The Evolutionary

A year after winning a MacArthur “genius” grant, UT biologist David Hillis is still tracing branching patterns on the tree of life—and chasing frogs.

David Hillis has spent many wet nights chasing frogs. Once, when he was camping in Queensland, Australia, it started to rain, and to hunt frogs without getting his clothes wet, he set out naked into the rainforest. Another time, he was in Mexico with a group of undergraduate biology students when a downpour at three in the morning forced them from the beach where they had camped; the eighteen-mile drive to the nearest town lasted until dawn because he kept stopping the van to jump out and examine the giant frogs making their way across the road. The first time he asked his wife for a date, when they were freshmen at Baylor University, he invited her to go out and listen to frogs. (Before that, he had invited her to come up to his room to listen to “Voices of the Night,” a record of frog calls. She refused.)

But frogs aren’t the half of it. Hillis, 41, an evolutionary biologist and the director of the School of Biological Sciences at the University of Texas at Austin, won a $295,000 MacArthur Fellowship grant last year; one thing he hopes to do with the money is travel to Madagascar to study crayfish. (The MacArthur “genius” grants recognize individuals of exceptional creativity and promise; past Texas winners include political activist Ernesto Cortes, writers Cormac McCarthy and Sandra Cisneros, poet Edward Hirsch, mathematician Karen Uhlenbeck, and the late disaster-relief expert Fred Cuny.) Every year, the MacArthur Foundation’s selection committee evaluates the recommendations of more than one hundred nominators from a range of disciplines and awards twenty to forty grants of $200,000 to $375,000, with no strings attached. For Hillis, the grant means freedom to pursue projects that might not receive backing from traditional sources, like the National Science Foundation. “Most grant agencies like to fund projects that are pretty much a sure thing,” he says. “But in the history of science, the things that have turned out to be the most fascinating are also the most risky.”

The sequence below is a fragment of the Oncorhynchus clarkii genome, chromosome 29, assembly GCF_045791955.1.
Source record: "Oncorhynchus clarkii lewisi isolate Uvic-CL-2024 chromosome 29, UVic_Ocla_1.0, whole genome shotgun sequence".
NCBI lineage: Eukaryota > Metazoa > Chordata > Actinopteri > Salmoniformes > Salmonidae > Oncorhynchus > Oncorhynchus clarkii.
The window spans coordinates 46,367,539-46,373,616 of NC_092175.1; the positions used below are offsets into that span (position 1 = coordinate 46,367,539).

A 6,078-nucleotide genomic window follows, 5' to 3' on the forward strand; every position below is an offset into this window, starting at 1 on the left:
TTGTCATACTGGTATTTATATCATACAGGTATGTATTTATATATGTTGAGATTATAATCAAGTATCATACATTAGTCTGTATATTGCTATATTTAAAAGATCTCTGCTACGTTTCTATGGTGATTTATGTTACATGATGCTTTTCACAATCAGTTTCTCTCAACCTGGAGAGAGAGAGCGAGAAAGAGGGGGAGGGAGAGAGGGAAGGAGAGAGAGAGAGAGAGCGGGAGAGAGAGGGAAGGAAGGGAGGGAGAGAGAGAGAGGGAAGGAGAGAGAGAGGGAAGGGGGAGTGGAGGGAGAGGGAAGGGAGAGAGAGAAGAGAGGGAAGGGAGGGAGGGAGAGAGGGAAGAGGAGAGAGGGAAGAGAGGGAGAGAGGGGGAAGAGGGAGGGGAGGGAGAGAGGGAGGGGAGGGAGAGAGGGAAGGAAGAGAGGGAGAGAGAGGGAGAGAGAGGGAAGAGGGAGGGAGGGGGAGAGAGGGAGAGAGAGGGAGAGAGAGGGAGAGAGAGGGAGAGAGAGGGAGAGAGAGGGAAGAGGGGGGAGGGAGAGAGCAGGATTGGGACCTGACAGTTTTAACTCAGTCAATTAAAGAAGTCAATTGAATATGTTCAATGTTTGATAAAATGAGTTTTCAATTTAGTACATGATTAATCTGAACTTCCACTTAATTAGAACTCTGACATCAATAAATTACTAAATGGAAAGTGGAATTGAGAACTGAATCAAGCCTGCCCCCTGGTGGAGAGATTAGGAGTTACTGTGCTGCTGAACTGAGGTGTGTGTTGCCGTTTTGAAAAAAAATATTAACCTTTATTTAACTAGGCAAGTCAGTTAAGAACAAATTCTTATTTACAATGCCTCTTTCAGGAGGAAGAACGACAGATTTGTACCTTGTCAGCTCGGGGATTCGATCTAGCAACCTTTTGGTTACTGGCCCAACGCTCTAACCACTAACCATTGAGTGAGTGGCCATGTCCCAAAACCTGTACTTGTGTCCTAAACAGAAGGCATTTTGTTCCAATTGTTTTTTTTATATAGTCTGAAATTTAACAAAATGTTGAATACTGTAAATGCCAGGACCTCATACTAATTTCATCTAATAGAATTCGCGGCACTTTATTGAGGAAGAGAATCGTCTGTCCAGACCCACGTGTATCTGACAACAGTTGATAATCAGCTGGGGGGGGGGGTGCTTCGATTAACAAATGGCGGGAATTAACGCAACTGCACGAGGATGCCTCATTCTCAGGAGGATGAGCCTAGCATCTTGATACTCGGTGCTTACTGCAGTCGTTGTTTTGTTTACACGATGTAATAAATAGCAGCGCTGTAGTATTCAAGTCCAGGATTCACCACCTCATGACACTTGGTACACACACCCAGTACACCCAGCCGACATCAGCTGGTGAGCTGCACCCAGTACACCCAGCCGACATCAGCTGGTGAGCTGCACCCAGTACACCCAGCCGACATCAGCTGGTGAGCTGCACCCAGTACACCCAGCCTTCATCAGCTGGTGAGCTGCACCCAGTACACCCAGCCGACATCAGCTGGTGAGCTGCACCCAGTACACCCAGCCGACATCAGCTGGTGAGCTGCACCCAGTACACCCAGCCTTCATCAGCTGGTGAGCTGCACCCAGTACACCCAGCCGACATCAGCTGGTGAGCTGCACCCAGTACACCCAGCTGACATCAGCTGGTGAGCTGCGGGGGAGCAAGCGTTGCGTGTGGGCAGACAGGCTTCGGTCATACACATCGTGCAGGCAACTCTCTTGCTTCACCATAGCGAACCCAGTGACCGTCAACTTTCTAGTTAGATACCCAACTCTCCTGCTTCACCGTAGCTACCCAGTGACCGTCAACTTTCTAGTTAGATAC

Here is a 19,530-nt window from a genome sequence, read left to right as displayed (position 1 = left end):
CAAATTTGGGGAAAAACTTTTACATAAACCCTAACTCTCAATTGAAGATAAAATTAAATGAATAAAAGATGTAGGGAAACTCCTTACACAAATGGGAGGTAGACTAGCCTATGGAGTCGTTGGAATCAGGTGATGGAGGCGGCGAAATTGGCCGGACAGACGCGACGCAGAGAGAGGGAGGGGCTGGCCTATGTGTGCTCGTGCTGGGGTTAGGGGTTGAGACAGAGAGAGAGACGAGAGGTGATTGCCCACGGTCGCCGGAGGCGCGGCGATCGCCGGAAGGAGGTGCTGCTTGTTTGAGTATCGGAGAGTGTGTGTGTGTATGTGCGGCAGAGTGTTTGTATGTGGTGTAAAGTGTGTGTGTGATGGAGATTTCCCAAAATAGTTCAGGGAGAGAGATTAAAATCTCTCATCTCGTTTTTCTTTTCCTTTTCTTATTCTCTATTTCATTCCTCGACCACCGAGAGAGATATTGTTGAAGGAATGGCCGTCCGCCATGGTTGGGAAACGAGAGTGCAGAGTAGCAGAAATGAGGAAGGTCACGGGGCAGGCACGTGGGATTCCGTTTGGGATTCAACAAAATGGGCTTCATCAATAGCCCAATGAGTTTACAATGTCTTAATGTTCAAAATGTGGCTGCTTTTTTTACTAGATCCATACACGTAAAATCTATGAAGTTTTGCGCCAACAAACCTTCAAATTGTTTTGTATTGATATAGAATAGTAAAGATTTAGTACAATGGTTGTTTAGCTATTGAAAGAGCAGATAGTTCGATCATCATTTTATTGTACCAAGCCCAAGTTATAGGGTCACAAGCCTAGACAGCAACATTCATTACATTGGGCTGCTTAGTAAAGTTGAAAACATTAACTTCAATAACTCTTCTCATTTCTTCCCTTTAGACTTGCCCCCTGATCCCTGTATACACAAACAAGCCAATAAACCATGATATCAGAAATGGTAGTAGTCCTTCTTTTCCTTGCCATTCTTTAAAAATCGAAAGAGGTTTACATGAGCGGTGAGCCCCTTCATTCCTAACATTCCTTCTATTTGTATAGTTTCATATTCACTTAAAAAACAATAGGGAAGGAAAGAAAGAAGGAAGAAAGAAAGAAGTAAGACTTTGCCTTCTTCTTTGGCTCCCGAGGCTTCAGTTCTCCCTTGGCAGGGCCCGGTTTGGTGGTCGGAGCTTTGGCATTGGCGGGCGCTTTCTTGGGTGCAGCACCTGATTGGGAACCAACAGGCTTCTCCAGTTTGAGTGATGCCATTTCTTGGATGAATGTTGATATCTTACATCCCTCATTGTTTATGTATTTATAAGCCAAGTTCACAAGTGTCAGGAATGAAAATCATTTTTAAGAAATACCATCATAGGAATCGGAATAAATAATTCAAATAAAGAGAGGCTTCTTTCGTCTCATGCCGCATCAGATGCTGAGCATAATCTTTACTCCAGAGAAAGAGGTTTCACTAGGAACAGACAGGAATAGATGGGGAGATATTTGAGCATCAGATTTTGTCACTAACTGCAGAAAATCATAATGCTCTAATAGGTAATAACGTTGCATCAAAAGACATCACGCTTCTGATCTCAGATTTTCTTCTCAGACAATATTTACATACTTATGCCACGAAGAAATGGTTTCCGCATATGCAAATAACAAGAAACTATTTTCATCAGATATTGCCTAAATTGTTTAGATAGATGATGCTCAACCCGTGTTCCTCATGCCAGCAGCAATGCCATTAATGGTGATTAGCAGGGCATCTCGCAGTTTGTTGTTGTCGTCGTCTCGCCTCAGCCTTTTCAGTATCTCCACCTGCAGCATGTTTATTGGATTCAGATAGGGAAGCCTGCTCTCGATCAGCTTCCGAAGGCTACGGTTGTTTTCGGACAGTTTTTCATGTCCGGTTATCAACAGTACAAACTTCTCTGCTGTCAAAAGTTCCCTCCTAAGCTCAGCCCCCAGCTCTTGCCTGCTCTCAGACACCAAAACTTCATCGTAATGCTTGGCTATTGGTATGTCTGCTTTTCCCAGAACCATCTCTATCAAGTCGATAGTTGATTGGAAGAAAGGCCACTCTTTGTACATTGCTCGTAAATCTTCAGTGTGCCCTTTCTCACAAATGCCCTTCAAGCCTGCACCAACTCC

In fact, says Hillis, his entire career has been an example of how pursuing an obscure interest can yield unexpected rewards. He has been a key contributor to the field of phylogenetic analysis, which is concerned with figuring out how life-forms are connected on the evolutionary tree. “When I first started working on phylogeny, as a graduate student, most people considered it to be a very limited field that was only applied to a small area of biology, taxonomy, but I was interested in it, so I pursued it,” he says. “But it turns out that my work has lots and lots of different applications to many different areas.” Those applications range widely—from tracing the origins of human diseases to figuring out that whales are more like cows than was previously thought. Two years ago, phylogenetic analysis of HIV samples helped convict a Louisiana doctor of injecting his ex-girlfriend with the virus that causes AIDS.